The best mode for carrying out the invention is presented in terms of a preferred embodiment and a second embodiment for a therapeutic heating sleeve 10. The preferred embodiment, as shown in FIGS. 1 through 4, is comprised of a laminate pad 20 having an exterior cover 22. The cover 22 is further comprised of a woven fabric cloth lamina that is fabricated from a material that is treated to be non-flammable, such as cotton cloth, cotton and polyester blend cloth, rip-stop nylon, neoprene coated polyester, chlorosulfated polyethylene coated nylon, nylon infused with silicone or woven nylon.

The laminate pad 20 incorporates an insulating batting lamina 24 that is disposed onto the exterior cover 22 for retaining heat within the sleeve 10. The batting 24 is preferably comprised of a non-flammable polyester material having a thickness ranging from 0.25 inches to 0.75 inches (6.35 cm to 1.9 cm).

A polyester lining 26 is disposed onto the insulating batting lamina 24 with a flexible resistance heating wire 28 located in a winding path onto the polyester lining 26 for supplying heat within the sleeve 10. The heating wire 28 preferably consists of a nichrome wire having a thermoplastic sheath such as a vinyl, nylon or polyester material having a diameter from 0.008 inches to 0.010 inches (0.2 mm to 0.25 mm).

A soft woven fabric interior lining 30 is disposed on the heating wire 28, and preferably consists of a non-flammable cotton flannel material. A length of a hook and loop fastener 32 is attached by sewing, bonding with adhesive, or heat sealing. The fastener 32 is placed in opposed positions on the outer surface of the exterior cover 22 and the interior lining 30 through the insulating batting lamina 24 and polyester lining 26. The hook portion 34 of the hook and loop fastener 32 is on one side and the loop portion 36 is on the opposite side, as shown in FIG. 3. FIGS. 2-4 illustrate the laminate pad's 20 layered construction and FIG. 1 shows the heating sleeve 10 having a lower portion configured in the shape of a human arm and an upper portion having a shape of a human shoulder. FIG. 3 illustrates the sleeve 10 in its flattened, or spread out flat, configuration which is an exact duplicate of the sleeve's arm shape having a right side 38 and a left side 40, with a fold line 42 in the middle illustrated as a phantom line. FIG. 1 also shows the therapeutic heating sleeve 10 in its complete form with the laminate pad right side 38 folded onto the laminate left side 40 overlapping the hook and loop fastener 32 together forming an open-ended sleeve.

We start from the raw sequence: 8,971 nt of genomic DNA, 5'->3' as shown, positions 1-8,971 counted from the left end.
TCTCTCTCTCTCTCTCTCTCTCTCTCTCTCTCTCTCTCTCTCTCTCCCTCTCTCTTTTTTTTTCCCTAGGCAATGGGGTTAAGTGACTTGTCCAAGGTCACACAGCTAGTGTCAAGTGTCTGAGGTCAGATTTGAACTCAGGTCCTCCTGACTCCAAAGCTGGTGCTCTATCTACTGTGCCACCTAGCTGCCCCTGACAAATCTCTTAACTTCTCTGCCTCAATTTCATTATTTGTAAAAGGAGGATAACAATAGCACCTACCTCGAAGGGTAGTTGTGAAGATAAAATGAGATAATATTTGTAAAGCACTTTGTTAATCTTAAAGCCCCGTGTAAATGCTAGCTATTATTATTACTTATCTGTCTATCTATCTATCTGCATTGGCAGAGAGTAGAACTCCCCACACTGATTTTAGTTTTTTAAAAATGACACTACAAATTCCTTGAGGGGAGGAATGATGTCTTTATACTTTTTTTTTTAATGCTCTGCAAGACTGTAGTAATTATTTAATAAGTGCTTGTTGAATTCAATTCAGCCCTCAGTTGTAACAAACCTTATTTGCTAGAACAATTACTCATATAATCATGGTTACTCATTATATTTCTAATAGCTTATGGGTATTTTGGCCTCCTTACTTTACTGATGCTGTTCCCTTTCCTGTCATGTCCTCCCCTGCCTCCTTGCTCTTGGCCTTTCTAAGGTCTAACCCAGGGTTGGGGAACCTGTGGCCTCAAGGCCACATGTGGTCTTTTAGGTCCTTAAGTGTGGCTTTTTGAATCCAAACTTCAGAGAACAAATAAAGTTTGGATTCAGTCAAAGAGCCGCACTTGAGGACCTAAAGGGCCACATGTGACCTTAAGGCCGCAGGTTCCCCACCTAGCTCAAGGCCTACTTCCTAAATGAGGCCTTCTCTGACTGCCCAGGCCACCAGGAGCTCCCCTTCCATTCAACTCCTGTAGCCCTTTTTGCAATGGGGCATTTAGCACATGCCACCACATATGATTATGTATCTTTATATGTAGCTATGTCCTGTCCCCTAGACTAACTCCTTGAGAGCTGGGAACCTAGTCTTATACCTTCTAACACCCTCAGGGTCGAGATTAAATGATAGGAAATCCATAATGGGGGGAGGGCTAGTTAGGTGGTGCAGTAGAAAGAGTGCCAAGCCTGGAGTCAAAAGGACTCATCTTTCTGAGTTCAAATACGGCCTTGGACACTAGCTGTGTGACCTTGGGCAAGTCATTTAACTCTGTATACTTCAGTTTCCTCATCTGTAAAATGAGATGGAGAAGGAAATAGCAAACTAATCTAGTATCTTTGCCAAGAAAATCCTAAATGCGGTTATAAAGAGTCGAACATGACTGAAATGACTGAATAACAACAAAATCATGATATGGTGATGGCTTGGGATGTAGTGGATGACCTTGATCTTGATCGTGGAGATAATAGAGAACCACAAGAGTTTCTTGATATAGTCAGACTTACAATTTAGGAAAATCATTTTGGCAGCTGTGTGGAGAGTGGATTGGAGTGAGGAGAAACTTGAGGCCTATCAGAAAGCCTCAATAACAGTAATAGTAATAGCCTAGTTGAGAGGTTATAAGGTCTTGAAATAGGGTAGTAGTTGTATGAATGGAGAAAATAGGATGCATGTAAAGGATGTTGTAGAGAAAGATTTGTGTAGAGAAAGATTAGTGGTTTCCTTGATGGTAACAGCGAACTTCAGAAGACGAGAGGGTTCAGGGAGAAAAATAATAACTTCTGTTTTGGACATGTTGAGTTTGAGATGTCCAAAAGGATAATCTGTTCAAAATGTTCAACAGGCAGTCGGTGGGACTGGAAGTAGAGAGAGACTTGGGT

The laminate pad 20 is sewn together in a quilting fashion with stitching 44 between the serpentine path of the heating wire 28 to maintain the wire's location and to provide additional structural integrity to the pad 20.

An electrical control is removably attached to the laminate pad 20 for applying electrical energy to the resistance heating wire 28, thereby creating heat for baseball pitchers to warm up their arm and shoulder prior to pitching. The electrical control includes a control module 46 that is attached to the heating sleeve 10 with a first flexible electrical cord 48.

The control module 46 includes an on/off switch 50, a heat selection dial 52, temperature selection indicia 54 adjacent to the heat selection dial 52, and a second flexible cord 56 that extends from the control module 46 and terminates with an electrical plug 58, as shown in FIG. 1, that is typically inserted into a utility power outlet.